Today would be one of those days when it must suck to be a municipal planner on cycling issues.
The first session of the Cycling in Ontario Symposiums at Velo-city Global 2012 here in Vancouver went a bit off the rails when some members of the audience let fire at the five municipal planners who had made presentations about the projects and programs in their areas.
Among the voices from the audience was Gil Penalosa of the Toronto-based 8-80 Cities. Penalosa, the closest thing Ontario has to Danish urban architect Jan Gehl, isn't afraid to speak his mind, and accused the planners of timidity in their thinking: Ontario is growing fast, he said, and "we don't have much time to think; we have to do. We have to be bold and ambitious."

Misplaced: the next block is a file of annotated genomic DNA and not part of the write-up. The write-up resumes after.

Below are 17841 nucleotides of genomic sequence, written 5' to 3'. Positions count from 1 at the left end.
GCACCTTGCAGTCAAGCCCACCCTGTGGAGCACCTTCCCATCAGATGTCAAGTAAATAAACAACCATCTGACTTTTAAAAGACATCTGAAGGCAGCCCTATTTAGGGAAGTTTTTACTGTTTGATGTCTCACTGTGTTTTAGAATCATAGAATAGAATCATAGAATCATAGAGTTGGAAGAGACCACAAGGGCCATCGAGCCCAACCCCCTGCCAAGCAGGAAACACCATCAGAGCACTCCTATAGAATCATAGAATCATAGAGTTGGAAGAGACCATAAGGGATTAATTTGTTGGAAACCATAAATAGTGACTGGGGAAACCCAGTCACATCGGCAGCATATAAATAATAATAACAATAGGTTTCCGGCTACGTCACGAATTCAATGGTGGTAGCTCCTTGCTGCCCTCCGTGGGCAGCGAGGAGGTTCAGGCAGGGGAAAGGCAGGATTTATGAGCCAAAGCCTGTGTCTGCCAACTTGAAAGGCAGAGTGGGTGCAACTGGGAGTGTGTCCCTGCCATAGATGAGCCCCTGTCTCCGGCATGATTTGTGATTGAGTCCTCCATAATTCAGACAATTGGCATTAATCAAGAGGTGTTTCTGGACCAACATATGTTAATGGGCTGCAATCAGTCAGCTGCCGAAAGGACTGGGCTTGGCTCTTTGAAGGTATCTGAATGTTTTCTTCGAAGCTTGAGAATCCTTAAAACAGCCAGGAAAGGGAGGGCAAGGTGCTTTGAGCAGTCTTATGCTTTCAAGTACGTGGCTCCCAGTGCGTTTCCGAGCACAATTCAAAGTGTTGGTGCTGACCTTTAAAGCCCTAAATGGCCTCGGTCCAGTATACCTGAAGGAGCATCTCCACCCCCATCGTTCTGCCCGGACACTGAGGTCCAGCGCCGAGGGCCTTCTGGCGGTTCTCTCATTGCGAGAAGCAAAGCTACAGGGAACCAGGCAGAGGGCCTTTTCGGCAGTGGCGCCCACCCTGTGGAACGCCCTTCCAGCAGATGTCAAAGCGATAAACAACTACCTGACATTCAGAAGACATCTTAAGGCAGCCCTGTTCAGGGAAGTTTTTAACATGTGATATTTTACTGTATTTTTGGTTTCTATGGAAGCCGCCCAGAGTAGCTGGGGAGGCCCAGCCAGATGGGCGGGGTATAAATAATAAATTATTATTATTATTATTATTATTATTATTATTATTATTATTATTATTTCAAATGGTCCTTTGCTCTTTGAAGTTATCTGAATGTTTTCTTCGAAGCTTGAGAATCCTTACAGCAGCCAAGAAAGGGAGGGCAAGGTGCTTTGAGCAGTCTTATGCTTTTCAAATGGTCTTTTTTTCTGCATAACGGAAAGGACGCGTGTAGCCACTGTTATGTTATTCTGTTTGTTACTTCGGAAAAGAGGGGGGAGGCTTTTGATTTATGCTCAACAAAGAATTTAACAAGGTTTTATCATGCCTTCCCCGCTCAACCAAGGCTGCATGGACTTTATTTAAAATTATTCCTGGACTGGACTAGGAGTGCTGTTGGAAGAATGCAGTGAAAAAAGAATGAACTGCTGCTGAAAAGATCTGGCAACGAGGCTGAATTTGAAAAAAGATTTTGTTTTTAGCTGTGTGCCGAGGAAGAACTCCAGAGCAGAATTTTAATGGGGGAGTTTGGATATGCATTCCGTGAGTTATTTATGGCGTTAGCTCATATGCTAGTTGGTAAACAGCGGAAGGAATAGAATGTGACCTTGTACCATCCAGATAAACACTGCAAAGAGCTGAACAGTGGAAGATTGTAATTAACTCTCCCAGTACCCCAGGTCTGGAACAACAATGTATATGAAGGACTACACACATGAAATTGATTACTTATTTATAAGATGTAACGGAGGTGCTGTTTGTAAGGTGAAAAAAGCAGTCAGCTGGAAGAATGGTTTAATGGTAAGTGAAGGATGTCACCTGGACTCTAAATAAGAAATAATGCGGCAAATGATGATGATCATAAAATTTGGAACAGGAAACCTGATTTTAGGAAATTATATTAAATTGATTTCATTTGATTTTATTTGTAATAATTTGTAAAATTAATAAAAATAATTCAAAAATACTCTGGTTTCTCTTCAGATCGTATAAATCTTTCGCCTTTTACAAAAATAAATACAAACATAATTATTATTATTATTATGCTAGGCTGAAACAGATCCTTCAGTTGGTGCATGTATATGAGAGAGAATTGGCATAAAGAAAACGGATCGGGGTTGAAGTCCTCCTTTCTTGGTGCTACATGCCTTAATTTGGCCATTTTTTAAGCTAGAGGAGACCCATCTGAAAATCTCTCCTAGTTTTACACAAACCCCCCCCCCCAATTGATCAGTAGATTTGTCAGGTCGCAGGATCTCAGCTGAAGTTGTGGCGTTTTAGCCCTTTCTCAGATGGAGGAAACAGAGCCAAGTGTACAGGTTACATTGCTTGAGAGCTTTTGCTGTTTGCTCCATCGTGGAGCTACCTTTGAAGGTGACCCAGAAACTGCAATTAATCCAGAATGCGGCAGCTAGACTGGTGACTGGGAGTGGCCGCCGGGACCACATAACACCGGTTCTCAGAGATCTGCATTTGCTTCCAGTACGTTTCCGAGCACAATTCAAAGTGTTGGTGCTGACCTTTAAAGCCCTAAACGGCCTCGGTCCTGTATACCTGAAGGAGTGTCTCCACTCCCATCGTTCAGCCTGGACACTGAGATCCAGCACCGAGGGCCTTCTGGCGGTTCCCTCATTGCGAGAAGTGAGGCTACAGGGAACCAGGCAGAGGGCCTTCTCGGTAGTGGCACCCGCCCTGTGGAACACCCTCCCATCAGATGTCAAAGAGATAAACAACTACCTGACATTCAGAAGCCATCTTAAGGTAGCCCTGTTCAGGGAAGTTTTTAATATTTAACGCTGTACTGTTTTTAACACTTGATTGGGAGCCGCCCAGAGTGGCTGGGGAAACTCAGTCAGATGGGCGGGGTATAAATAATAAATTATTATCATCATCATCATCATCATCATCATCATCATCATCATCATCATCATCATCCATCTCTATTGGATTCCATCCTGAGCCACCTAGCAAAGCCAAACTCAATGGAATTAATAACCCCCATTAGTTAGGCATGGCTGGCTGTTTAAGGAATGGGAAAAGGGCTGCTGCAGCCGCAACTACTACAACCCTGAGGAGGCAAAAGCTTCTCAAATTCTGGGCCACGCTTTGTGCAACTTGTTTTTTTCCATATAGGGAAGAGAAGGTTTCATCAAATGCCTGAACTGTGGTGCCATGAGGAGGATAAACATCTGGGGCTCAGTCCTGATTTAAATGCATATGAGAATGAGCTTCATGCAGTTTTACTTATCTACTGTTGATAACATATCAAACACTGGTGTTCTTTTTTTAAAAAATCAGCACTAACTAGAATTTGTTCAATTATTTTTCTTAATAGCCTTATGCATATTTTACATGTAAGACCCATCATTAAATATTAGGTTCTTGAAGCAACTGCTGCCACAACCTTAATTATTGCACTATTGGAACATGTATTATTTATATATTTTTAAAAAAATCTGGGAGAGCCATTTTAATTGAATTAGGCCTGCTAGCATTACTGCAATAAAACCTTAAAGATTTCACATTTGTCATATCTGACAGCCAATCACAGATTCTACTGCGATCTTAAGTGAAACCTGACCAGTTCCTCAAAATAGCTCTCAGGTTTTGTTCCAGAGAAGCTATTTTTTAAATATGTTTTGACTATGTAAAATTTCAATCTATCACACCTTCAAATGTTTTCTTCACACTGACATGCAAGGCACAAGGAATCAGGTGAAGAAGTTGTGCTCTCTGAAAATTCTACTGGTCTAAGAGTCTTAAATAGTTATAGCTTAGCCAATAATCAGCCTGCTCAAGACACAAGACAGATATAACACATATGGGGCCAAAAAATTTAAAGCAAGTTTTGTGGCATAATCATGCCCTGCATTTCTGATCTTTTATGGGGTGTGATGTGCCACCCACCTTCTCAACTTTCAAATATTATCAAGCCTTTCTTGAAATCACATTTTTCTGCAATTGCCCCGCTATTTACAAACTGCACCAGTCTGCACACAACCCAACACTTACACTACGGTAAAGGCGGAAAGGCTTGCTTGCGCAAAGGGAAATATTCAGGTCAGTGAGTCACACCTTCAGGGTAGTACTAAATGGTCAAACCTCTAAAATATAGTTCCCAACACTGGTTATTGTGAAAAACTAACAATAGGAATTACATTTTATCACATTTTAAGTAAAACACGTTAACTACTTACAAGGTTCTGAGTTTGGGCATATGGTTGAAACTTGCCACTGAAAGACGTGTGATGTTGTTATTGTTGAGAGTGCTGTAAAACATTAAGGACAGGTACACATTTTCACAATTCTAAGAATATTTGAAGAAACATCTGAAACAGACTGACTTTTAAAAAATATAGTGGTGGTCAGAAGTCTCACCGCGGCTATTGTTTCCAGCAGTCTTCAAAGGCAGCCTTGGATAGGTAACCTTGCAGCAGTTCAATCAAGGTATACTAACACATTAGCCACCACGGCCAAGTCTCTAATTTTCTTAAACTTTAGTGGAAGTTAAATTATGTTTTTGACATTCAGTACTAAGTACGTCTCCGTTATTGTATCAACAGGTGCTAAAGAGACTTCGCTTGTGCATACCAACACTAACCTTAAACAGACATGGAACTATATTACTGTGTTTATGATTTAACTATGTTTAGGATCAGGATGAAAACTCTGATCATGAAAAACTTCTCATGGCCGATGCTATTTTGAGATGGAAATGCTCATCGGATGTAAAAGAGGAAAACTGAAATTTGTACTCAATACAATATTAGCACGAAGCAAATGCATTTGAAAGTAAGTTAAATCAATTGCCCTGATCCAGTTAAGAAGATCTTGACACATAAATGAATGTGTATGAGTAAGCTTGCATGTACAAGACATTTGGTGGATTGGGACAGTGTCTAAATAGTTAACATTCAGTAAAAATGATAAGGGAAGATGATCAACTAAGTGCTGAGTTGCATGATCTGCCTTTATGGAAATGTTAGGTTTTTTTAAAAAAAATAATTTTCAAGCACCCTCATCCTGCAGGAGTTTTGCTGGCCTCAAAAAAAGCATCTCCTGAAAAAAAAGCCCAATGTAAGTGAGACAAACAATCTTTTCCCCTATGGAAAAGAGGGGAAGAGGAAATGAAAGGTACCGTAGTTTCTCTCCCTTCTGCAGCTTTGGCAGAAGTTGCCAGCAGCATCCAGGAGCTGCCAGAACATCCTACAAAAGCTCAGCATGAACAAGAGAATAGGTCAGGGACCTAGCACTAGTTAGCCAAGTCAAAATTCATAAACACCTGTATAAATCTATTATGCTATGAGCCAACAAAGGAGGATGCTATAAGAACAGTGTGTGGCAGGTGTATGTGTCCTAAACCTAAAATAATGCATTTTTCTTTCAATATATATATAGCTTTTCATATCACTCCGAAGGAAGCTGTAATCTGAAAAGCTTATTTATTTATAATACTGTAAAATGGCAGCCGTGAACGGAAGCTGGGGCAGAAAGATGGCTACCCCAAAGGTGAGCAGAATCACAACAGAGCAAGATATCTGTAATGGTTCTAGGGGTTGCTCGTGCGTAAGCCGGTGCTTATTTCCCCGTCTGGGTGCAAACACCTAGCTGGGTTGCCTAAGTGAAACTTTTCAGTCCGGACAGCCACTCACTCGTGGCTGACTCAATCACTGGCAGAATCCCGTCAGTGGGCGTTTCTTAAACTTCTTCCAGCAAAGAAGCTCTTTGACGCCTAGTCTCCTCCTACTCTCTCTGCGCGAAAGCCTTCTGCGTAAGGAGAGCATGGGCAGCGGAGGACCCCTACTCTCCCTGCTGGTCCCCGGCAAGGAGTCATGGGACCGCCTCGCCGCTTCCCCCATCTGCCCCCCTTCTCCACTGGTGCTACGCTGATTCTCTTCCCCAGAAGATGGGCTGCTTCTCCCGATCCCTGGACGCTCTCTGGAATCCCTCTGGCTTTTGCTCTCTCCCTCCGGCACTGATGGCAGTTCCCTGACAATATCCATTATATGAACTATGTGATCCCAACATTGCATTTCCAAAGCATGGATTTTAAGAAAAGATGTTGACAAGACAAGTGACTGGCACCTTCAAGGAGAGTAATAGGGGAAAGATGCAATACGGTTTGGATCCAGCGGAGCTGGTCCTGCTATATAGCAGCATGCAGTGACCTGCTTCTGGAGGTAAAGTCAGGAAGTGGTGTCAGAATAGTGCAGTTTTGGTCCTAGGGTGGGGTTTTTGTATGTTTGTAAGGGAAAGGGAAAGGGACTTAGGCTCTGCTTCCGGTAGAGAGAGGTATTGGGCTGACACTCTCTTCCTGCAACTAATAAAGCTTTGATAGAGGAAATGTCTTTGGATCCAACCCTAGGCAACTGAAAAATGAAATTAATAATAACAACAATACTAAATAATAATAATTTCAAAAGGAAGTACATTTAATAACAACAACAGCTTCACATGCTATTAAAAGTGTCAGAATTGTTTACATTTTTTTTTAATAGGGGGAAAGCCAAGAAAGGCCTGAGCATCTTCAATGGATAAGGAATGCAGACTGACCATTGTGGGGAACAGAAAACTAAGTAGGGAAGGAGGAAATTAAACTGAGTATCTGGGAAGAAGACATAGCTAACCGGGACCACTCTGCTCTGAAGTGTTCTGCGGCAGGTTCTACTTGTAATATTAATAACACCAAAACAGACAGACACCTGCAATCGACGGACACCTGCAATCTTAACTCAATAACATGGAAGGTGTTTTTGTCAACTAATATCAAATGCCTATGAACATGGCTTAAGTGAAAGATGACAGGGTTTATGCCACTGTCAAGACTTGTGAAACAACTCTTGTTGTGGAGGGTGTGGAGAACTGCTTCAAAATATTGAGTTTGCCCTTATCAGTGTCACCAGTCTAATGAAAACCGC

The planners, who had discussed their intentions for bike lanes, bike boxes and other bicycle infrastructure programs, seemed a bit taken aback.
Several other audience members spoke up, including Valerie Watson, from the Los Angeles urban architectural firm Melendrez, who added to the sense of urgency by telling the planners to get something on the ground, and then build it out from there, rather than waiting to meet all the potential future needs: "Colonize the space on the road." Once the colony is planted, expand it from there.
Good sentiments, although really, it is the elected officials who need to hear them.